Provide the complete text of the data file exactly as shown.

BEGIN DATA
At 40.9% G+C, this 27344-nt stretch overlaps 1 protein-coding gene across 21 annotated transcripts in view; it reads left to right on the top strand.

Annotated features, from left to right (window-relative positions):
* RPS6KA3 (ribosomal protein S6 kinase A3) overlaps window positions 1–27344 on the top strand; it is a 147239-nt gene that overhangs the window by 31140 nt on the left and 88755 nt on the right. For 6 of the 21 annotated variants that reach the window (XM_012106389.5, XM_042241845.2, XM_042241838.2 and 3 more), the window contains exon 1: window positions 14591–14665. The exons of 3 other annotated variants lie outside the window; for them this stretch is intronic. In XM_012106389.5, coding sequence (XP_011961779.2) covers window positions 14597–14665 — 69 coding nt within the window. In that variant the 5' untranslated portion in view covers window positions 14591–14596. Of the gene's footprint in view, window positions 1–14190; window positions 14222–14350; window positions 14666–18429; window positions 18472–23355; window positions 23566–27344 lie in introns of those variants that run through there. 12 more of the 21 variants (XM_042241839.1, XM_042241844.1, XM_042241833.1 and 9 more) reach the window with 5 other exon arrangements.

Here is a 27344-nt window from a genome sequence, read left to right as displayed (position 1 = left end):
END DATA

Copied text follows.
At 40.9% G+C, this 27344-nt stretch overlaps 1 protein-coding gene across 21 annotated transcripts in view; it reads left to right on the top strand.

Annotated features, from left to right (window-relative positions):
* RPS6KA3 (ribosomal protein S6 kinase A3) overlaps window positions 1–27344 on the top strand; it is a 147239-nt gene that overhangs the window by 31140 nt on the left and 88755 nt on the right. For 6 of the 21 annotated variants that reach the window (XM_012106389.5, XM_042241845.2, XM_042241838.2 and 3 more), the window contains exon 1: window positions 14591–14665. The exons of 3 other annotated variants lie outside the window; for them this stretch is intronic. In XM_012106389.5, coding sequence (XP_011961779.2) covers window positions 14597–14665 — 69 coding nt within the window. In that variant the 5' untranslated portion in view covers window positions 14591–14596. Of the gene's footprint in view, window positions 1–14190; window positions 14222–14350; window positions 14666–18429; window positions 18472–23355; window positions 23566–27344 lie in introns of those variants that run through there. 12 more of the 21 variants (XM_042241839.1, XM_042241844.1, XM_042241833.1 and 9 more) reach the window with 5 other exon arrangements.

Here is a 27344-nt window from a genome sequence, read left to right as displayed (position 1 = left end):